BINGHAM CANYON — At about $2,000 apiece, drones have become an invaluable set of eyes for the mining operations at Rio Tinto Kennecott, providing real-time 3-D mapping, equipment inspections and surveillance of slopes, crests and walls.
The five drones at the Bingham Canyon mining operation are the result of a four-year effort by the company to boost employee safety and provide enhanced capabilities of surveying one of the world’s largest open-pit mines. “The potential we can unlock with these is only limited by the imagination,” said David van Hees, drone programs lead for Rio Tinto Kennecott.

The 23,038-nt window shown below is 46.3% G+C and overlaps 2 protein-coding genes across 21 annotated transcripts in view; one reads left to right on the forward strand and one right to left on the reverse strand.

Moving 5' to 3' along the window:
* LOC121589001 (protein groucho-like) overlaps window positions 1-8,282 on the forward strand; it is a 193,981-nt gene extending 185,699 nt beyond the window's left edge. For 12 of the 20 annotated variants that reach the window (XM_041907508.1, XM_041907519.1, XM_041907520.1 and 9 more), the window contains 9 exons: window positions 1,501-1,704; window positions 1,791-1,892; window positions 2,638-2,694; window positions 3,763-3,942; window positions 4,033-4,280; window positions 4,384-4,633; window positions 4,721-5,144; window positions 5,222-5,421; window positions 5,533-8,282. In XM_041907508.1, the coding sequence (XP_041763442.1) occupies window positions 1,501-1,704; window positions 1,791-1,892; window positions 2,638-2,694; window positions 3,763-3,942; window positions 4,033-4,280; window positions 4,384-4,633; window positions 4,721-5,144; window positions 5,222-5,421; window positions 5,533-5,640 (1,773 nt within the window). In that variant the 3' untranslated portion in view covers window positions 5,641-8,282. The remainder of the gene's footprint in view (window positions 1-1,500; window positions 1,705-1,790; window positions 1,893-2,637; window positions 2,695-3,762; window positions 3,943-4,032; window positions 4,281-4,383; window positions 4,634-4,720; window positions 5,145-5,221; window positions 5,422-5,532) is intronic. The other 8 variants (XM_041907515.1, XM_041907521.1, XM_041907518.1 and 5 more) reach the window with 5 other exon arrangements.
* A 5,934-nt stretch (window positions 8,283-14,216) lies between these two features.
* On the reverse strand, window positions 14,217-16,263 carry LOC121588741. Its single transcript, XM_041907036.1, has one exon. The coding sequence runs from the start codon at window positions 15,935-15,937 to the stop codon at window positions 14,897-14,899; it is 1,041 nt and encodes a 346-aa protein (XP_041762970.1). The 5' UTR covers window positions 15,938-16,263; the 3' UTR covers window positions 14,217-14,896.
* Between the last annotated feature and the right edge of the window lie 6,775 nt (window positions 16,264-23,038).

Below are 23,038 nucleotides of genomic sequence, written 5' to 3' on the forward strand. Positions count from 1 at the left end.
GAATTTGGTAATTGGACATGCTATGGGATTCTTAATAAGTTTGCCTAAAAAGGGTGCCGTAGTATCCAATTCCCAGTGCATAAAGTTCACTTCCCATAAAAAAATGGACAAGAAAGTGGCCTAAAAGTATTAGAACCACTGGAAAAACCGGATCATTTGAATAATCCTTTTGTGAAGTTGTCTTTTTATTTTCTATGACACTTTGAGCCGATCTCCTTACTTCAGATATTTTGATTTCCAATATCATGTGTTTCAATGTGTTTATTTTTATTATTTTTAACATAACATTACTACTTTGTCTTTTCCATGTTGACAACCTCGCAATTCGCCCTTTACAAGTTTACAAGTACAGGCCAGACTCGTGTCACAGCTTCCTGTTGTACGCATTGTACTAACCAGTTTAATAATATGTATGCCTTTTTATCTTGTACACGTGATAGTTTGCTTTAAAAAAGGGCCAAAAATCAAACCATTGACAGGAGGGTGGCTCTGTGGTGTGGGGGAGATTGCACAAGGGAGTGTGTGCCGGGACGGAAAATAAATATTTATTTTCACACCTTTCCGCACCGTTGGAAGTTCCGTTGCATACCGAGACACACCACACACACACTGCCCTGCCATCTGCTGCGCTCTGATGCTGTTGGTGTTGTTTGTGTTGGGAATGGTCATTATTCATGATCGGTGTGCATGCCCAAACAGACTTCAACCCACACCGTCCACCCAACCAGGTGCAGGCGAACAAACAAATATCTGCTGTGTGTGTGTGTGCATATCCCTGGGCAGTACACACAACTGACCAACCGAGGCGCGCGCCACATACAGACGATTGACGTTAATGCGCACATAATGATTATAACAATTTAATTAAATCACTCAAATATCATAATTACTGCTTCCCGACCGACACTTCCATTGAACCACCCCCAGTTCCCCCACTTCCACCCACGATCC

Drone pilots go through rigorous certification offered by an aviation company, and each pilot conducts preflight safety checks. Multiple flights lasting about 18 minutes happen daily, and each pilot works with two spotters who measure wind speed and look for potential aerial hazards.
The drones provide a visual record of the mining operations that minimizes risks to workers — checking out potential problems in place of having a worker perform the task.
“Having a drone in that spot instead of a worker eliminates any risks or hazards for employees,” said Matt Key, chief drone pilot who also trains other employees who want to become pilots. Steve Richards is a surveyor who never dreamed he’d be one day using drones to enhance what he does in the field.
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